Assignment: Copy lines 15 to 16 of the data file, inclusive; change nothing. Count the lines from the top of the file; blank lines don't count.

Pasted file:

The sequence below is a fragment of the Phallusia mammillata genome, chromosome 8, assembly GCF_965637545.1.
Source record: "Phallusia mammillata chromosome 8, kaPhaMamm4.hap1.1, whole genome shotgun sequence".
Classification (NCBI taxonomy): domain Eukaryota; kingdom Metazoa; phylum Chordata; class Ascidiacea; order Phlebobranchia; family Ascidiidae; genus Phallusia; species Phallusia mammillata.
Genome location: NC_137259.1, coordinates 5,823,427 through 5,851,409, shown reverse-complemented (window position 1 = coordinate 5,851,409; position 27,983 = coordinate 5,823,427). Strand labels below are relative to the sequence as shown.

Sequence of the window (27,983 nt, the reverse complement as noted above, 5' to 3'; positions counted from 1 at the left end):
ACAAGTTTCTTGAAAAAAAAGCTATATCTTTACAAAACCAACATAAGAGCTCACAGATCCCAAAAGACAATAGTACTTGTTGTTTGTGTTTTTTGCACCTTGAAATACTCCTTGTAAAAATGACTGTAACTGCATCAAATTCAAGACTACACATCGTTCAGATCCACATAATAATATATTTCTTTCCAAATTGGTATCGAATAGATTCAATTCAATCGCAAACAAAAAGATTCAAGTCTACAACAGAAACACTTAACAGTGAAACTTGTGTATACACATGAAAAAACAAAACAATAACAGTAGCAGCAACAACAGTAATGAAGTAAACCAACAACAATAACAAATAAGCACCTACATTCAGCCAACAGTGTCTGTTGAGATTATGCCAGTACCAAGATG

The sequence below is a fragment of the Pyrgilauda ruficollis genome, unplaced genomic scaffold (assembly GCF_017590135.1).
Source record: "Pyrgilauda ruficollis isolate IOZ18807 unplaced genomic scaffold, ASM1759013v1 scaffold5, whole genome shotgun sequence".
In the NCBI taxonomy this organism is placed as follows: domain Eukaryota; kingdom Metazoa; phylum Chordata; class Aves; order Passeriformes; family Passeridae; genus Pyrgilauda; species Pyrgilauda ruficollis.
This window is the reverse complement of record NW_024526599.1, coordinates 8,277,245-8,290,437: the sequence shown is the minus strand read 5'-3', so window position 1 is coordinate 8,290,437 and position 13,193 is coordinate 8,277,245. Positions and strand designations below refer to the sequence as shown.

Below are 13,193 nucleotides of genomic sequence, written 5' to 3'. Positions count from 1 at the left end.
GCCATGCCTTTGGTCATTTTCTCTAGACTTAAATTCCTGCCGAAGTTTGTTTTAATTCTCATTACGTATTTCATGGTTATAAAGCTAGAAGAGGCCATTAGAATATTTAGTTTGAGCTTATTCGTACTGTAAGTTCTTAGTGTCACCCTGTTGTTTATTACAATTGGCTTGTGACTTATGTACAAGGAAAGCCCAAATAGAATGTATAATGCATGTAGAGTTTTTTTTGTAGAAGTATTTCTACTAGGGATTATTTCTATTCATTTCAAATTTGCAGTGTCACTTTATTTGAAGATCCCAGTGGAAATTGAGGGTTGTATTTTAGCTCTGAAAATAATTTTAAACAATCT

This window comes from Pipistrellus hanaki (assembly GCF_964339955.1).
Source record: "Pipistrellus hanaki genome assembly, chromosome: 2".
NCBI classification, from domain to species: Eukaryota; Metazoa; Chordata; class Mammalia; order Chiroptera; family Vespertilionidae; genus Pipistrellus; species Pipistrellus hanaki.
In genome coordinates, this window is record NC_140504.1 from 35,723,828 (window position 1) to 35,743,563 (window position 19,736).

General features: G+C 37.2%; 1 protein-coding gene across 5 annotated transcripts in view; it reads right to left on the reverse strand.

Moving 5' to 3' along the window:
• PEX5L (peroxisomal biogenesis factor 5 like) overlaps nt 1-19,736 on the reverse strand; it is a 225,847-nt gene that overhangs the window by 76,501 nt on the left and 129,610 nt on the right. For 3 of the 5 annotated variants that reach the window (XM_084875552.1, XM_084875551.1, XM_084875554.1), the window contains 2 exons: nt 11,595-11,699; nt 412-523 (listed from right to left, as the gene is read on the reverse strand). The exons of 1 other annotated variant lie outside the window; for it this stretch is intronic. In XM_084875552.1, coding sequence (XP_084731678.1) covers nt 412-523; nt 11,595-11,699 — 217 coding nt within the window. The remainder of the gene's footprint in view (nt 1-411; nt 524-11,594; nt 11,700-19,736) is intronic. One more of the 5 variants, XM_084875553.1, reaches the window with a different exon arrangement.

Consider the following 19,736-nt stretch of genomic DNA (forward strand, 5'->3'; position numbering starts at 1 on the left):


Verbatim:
NCBI classification, from domain to species: Eukaryota; Metazoa; Chordata; class Mammalia; order Chiroptera; family Vespertilionidae; genus Pipistrellus; species Pipistrellus hanaki.
In genome coordinates, this window is record NC_140504.1 from 35,723,828 (window position 1) to 35,743,563 (window position 19,736).